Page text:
There is an additional factor to consider about exploration/exploitation trade-off, that sometimes applies in addition to the reason in the accepted answer and most other answers here.
Sometimes an agent is required to both act and train itself in a "real" system, or at least one where the rewards are more than just collected training data from a simulation, but also represent actual profits and losses realised by the agent.
This is a common feature of adaptive content display in advertising, which typically uses the simpler k-armed bandit or contextual bandit model - still related to RL, and importantly still affected by the exploration/exploitation trade-off. It is very hard for a machine to model how humans will respond to an advert, so the only reliable measurements are made in production. Each click-through is then real money to someone, so it is important to adapt quickly to incoming data - but due to the variance in results it is also important to still keep testing the non-optimal choice and improve on any early estimates.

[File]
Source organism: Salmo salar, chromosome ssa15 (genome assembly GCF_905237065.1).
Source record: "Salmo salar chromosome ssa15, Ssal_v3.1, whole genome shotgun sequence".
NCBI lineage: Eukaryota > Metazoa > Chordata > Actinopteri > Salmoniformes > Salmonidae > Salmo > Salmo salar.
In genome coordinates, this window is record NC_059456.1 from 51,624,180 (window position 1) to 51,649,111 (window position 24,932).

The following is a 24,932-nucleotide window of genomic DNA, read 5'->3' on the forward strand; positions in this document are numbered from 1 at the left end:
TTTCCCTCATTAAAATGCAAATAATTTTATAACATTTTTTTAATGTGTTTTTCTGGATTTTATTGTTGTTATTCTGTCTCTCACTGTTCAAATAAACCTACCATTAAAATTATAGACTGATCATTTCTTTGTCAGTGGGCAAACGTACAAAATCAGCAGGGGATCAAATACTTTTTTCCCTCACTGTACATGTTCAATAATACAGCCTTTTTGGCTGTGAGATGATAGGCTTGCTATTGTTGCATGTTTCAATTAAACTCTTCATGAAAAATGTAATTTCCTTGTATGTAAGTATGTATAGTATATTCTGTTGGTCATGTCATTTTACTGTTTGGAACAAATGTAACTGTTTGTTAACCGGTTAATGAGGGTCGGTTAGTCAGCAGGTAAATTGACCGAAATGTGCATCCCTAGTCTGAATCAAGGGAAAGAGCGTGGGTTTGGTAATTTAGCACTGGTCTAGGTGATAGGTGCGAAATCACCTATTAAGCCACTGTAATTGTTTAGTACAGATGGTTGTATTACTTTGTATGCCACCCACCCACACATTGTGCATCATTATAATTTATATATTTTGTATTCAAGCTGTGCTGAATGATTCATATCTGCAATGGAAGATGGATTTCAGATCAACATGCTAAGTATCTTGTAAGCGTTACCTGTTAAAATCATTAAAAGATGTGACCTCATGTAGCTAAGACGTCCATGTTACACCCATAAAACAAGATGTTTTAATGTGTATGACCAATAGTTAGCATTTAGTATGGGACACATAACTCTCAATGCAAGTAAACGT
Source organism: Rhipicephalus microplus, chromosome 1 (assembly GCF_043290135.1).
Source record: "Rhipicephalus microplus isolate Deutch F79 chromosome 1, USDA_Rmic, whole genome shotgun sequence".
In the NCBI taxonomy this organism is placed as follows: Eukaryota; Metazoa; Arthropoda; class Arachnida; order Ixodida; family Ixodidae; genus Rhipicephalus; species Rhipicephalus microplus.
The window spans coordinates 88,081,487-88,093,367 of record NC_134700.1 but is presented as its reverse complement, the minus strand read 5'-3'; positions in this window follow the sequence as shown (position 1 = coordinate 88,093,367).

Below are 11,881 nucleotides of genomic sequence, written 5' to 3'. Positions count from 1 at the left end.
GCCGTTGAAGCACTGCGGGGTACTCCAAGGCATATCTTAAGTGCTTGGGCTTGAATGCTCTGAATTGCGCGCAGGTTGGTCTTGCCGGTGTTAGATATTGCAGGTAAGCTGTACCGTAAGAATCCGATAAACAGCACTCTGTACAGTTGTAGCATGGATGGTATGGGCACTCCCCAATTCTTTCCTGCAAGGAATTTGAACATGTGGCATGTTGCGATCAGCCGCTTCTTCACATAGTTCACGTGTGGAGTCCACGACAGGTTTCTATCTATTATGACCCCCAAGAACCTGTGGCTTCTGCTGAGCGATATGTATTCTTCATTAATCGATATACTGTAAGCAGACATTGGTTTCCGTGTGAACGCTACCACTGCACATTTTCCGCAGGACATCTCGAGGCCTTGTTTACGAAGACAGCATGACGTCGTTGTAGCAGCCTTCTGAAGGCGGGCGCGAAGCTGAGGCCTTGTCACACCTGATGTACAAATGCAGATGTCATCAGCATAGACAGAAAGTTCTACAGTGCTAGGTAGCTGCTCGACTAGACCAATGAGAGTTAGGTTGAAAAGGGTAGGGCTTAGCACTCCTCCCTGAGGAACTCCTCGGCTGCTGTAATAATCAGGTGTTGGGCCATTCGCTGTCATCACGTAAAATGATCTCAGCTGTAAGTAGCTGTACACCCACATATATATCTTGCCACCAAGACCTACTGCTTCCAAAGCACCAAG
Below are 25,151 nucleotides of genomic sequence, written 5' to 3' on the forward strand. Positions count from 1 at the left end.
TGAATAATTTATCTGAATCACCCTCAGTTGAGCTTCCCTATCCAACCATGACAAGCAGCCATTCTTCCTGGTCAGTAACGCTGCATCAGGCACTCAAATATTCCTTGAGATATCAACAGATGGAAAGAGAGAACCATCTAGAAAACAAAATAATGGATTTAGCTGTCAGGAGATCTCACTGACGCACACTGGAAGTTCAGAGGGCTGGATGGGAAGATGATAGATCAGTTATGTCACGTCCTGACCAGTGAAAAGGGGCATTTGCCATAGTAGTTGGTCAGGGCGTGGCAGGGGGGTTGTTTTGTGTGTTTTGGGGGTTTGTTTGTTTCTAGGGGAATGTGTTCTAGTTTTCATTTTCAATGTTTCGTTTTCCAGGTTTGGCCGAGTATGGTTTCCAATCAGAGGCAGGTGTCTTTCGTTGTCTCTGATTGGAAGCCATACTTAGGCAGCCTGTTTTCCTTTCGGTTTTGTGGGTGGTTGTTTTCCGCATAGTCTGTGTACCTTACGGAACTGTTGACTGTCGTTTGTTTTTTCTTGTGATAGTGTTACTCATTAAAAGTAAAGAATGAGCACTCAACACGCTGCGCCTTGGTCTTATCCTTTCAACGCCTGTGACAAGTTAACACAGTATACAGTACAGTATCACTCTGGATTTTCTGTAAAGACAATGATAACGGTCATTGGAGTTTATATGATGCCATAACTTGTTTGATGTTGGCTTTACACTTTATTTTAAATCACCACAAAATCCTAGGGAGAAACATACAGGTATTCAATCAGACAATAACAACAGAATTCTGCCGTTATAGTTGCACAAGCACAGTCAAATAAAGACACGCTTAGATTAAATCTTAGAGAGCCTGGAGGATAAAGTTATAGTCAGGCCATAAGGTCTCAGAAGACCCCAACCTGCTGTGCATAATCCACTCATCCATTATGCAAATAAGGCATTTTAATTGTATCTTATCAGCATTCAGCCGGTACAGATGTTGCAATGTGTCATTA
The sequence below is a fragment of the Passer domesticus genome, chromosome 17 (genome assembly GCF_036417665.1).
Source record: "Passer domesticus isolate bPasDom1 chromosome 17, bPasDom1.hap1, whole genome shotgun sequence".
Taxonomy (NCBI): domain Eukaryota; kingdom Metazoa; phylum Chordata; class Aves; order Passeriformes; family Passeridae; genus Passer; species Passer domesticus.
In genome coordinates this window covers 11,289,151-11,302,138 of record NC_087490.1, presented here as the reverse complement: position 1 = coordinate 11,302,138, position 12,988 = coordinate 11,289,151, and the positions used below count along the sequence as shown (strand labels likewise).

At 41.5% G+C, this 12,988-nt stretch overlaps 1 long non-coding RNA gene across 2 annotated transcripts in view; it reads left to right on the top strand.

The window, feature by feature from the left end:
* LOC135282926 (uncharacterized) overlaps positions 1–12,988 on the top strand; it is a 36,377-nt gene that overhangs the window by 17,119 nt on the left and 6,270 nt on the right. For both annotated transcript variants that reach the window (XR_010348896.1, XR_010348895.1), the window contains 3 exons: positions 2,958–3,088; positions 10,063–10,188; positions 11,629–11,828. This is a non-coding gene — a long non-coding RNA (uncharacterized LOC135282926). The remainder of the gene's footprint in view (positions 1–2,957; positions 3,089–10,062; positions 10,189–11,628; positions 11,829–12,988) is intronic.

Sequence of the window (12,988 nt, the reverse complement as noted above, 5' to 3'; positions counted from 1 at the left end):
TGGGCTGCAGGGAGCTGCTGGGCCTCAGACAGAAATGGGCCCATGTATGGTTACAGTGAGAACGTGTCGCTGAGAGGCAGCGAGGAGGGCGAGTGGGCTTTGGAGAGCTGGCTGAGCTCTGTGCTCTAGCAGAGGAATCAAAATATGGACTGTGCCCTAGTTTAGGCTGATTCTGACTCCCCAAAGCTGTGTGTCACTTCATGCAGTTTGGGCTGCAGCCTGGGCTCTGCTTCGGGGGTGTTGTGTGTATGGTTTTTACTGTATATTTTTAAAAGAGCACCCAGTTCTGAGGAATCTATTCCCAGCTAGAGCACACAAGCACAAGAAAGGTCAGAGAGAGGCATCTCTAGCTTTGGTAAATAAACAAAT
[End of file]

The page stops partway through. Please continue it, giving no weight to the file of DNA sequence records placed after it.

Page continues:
In such a scenario, you have to accept some non-optimal returns as the cost of finding the best ones through trial and error. However, it is important to balance this with gaining as much reward as possible whilst training.
So it can be a more important consideration, to obtain best cumulative reward during an ongoing training process, than even finding the optimal policy. That means taking care to balance exploitation and exploration, often strongly favouring exploitation after a relatively short high exploration phase.